Babies love to look at themselves in the mirror. Try an activity mirror with a bright, soft fabric frame for tummy time or a large wall mirror for babies or toddlers who can sit or stand. Guaranteed to mesmerize as your little one discovers his or her own reflection and create multiple opportunities for language development and fun.


Lift-The-Flap Books

Every parent knows books are important but the type of book you choose for babies and young toddlers impacts learning as well. The key is to keep it simple. Lift-the-flap books with bright simple pictures and a single word or few words on each page is the way to go for babies.  Read before her morning nap. Set out the books on his blanket during tummy time. Read before bedtime. Start the habit of reading with your baby every day now. It’s one of the most important things you can do to build early language.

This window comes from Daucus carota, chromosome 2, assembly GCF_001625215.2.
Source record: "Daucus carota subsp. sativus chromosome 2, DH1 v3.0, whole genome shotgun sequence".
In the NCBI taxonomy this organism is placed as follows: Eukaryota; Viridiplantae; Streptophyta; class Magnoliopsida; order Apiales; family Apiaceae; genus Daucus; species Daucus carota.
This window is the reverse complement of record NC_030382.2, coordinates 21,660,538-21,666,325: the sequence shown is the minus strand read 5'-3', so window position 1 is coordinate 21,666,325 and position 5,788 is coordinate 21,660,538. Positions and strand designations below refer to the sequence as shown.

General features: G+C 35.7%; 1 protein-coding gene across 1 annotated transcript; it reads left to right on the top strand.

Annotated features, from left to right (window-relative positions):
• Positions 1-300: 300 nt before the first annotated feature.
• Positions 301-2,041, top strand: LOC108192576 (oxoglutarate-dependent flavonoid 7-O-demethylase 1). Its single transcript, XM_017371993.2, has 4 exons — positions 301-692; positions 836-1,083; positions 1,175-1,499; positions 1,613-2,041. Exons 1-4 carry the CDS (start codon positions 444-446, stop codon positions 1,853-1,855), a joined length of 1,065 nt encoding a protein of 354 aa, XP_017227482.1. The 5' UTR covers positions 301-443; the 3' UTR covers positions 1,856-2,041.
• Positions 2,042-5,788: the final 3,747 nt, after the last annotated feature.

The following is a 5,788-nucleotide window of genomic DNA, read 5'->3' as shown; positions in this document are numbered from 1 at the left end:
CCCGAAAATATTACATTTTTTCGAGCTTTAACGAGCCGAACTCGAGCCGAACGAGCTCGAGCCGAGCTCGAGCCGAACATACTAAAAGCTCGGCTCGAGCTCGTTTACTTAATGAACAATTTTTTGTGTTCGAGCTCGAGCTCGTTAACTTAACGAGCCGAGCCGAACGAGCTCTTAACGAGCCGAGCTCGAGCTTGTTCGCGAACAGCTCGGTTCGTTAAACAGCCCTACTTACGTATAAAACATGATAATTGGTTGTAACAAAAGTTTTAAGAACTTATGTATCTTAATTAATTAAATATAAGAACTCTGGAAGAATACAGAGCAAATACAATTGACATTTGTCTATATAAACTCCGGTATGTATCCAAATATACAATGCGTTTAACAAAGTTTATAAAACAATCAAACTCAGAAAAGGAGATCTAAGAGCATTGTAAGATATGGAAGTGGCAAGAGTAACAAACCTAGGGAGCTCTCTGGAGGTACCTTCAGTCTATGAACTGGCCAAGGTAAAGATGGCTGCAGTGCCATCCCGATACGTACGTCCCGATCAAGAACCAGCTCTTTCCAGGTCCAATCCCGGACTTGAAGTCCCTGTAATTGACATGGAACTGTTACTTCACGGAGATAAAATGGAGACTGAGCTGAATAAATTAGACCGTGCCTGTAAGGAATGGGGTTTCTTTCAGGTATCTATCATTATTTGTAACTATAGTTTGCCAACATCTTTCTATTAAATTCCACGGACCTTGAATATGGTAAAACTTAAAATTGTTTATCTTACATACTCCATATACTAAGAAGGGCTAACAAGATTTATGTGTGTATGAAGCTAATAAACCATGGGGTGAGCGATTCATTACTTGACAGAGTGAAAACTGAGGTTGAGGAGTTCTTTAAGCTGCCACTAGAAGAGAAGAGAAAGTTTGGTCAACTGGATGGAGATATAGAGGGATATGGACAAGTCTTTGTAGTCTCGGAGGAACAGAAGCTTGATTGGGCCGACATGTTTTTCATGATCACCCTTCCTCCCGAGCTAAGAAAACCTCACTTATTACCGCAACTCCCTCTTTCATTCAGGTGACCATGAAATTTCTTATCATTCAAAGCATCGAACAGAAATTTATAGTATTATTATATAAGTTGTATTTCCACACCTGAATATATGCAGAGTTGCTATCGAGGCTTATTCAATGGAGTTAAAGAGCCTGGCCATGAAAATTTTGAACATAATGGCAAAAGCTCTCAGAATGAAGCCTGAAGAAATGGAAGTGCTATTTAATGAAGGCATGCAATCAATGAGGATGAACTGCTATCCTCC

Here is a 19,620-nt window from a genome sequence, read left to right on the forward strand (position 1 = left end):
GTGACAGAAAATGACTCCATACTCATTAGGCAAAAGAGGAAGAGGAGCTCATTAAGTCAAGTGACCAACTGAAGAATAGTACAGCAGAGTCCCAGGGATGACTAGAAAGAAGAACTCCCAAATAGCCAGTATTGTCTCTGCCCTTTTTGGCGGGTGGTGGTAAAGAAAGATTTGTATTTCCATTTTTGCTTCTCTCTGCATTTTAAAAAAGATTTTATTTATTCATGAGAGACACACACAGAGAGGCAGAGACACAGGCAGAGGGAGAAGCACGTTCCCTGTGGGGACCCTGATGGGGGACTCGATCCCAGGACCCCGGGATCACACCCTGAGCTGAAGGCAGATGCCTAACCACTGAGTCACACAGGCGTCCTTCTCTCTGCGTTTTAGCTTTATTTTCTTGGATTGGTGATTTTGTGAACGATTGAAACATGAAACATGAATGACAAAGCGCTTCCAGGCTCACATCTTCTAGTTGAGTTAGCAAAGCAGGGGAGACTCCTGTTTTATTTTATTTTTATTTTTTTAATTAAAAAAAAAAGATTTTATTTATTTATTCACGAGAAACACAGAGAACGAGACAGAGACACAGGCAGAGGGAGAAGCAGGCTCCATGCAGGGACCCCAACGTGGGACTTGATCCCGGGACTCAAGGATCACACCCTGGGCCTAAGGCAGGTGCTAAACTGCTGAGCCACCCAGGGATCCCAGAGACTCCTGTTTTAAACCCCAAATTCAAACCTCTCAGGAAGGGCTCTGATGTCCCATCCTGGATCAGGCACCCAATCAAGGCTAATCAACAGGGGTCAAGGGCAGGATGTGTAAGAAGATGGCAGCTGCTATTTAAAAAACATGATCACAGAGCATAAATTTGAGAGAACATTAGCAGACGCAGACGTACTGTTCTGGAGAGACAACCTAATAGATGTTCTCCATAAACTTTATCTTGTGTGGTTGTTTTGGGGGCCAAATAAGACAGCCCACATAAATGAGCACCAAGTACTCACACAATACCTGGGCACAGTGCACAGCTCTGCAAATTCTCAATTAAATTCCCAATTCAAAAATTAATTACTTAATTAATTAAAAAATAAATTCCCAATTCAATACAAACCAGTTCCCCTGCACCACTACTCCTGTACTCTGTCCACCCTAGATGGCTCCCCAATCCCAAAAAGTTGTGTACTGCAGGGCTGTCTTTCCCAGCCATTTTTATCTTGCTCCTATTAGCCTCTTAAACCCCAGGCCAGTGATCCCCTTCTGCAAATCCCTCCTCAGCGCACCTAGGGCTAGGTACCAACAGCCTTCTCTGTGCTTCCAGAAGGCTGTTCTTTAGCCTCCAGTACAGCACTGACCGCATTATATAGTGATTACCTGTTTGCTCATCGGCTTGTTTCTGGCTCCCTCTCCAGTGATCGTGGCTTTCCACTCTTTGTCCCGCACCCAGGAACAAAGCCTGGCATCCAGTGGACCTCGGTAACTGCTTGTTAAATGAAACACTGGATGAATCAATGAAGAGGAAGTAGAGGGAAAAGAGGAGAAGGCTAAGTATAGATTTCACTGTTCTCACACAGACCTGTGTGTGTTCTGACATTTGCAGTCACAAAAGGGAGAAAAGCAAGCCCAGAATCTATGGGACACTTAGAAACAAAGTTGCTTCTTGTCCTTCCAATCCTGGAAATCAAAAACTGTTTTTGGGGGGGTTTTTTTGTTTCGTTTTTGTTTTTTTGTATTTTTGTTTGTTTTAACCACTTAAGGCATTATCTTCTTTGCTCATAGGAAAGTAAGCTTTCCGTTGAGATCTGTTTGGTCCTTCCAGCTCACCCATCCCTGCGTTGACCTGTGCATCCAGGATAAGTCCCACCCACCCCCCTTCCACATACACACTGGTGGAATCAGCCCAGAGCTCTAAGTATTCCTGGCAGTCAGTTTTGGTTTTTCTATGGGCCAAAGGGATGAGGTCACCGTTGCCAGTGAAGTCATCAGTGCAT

Soft Blocks

The opportunities for sensory exploration and language building abound with this amazingly simple and classic toy. Soft blocks made from fabric, foam, or rubber are easiest for babies to grasp and best for little ones to safely toss and throw.  A must-have toy to add to your baby’s toy collection.


Shape Sorters

A shape sorters is fabulous for fine motor skills and spatial thinking. It also facilitates matching, color, shape & size recognition and vocabulary skills. A simple and soft shape sorter is perfect for babies, or you can try a slightly more complex sorter to keep older toddlers interested.


Balls